Under the threat of violence
Chinese citizens are starting to stand up for their rights, and they are doing so collectively. Over the past couple of years, increasing numbers of grass-roots-based rights campaigns have been taking place across the mainland, both in cities and rural areas.
These have been prompted by a wide range of issues, all related to the growing problems of social injustice, economic inequity and poor governance that have come in the wake of two decades of economic reform.
Citizens have been voicing their protests - in an organised way - against such abuses as land requisitions without compensation, forced evictions of residents to make way for urban redevelopment, and the siting of polluting factories in heavily populated areas.
Worker unrest has typically been prompted by excessive working hours, unpaid wages and lack of overtime pay, unsafe working conditions, and forced redundancies following factory 'restructuring' (often mere asset-stripping exercises) that have seen managers become wealthy overnight.
This loose but broad-based social movement - involving, by the government's own estimate, tens of thousands of collective protests in which several million citizens have taken part each year - is being referred to on the mainland as the wei quan, or 'rights defence', movement. In fact, it deserves to be better known as China's emerging civil rights movement.
The new movement's strength lies in its avoidance of political rhetoric and focus on issues of social justice, livelihood and local governance. This has allowed it - in contrast with the mainland human-rights movement which government repression has largely succeeded in marginalising in recent years - to win broad support from the local communities where wei quan struggles are under way.
Moreover, a wide range of social actors - rights lawyers, social scientists and academics, investigative journalists, and even some local legislators - have begun supporting the local citizens' groups involved. An important synergy between the grass roots and elite levels of society is thus gradually emerging, giving added impetus to the calls for greater civil rights protection.
Many of the wei quan groups seek common ground with the central government, which has been stressing the need for more attention to be paid to social justice concerns and the building of 'social harmony'.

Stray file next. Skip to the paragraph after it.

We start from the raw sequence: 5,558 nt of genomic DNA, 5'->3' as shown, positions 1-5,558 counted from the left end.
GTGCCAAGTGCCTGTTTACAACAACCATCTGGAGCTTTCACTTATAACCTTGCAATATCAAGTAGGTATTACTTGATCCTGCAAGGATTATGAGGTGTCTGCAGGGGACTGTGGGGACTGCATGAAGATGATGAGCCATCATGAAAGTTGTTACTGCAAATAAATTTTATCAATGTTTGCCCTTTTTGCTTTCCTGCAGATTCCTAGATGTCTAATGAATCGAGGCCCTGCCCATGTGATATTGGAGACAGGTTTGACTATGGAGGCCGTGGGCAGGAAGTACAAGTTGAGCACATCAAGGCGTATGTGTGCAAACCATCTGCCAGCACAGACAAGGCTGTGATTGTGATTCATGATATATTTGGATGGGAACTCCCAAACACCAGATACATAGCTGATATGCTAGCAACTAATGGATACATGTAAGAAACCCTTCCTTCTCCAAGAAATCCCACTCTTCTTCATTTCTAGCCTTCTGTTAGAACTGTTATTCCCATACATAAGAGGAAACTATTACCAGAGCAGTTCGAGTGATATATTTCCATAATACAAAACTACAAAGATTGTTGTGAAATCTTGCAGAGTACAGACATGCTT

And Beijing may even be reciprocating. There have been signs lately of a more tolerant official attitude towards these community-issue campaigns. Police repression still occurs, but it tends to be more sporadic and less severe than would have been the case five or 10 years ago.
But if Beijing has withheld the green light to 'repression as usual' in at least some of the civil rights struggles now under way, a disturbing new threat to basic citizens' rights has recently begun to emerge - the use by local power holders of hired thugs and vigilante-type groups as a means of intimidating and dispersing the activists.
Such unsavoury scenes were evident in the Taishi village protests in Guangdong, when lawyers, academics and local activists were beaten by gangs of unidentified youths.
Similarly, after dozens of migrant workers publicly complained about the non-payment of wages in Chengdu and Xian last year, gangs of hired hoodlums were sent in to break up the protests.
And leading civil rights lawyer Gao Zhisheng claims that he was the target of a hit-and-run attempt on a Beijing street late last year.
Worse still, in Dingzhou , Hebei province , about 250 armed civilians launched a dawn raid in June on protesting farmers camped out on land requisitioned without due compensation by a power plant, killing at least six. A court later found that the raid had been ordered by the Dingzhou party secretary.
The general aim, clearly, has been to frighten activist groups into remaining silent about rights abuses and the violation or neglect of community interests. Whether or not local officials themselves unleashed these violent forces, the fact remains that, in many of the reported cases, police officers have simply stood by and watched.
In the past, despite a flawed legal system, the authorities at least followed 'due process' in dealing with those singled out as social troublemakers. Dissidents were tried and sentenced in court, or were given police-imposed sentences of re-education through labour. The recent use of hired thugs by local power holders to put down wei quan campaigns indicates a worrying trend towards outright lawlessness.
The move flies in the face of the central government's declared aim of building a stable and harmonious society based on the rule of law. The clear-sighted response to rising public calls for greater civil rights protection would be to grant them.
That, rather than the use of illegal violence against the emerging civil rights movement, is the only viable way to head off and defuse growing popular unrest in China.
Han Dongfang is the director of China Labour Bulletin, a Hong Kong-based labour rights group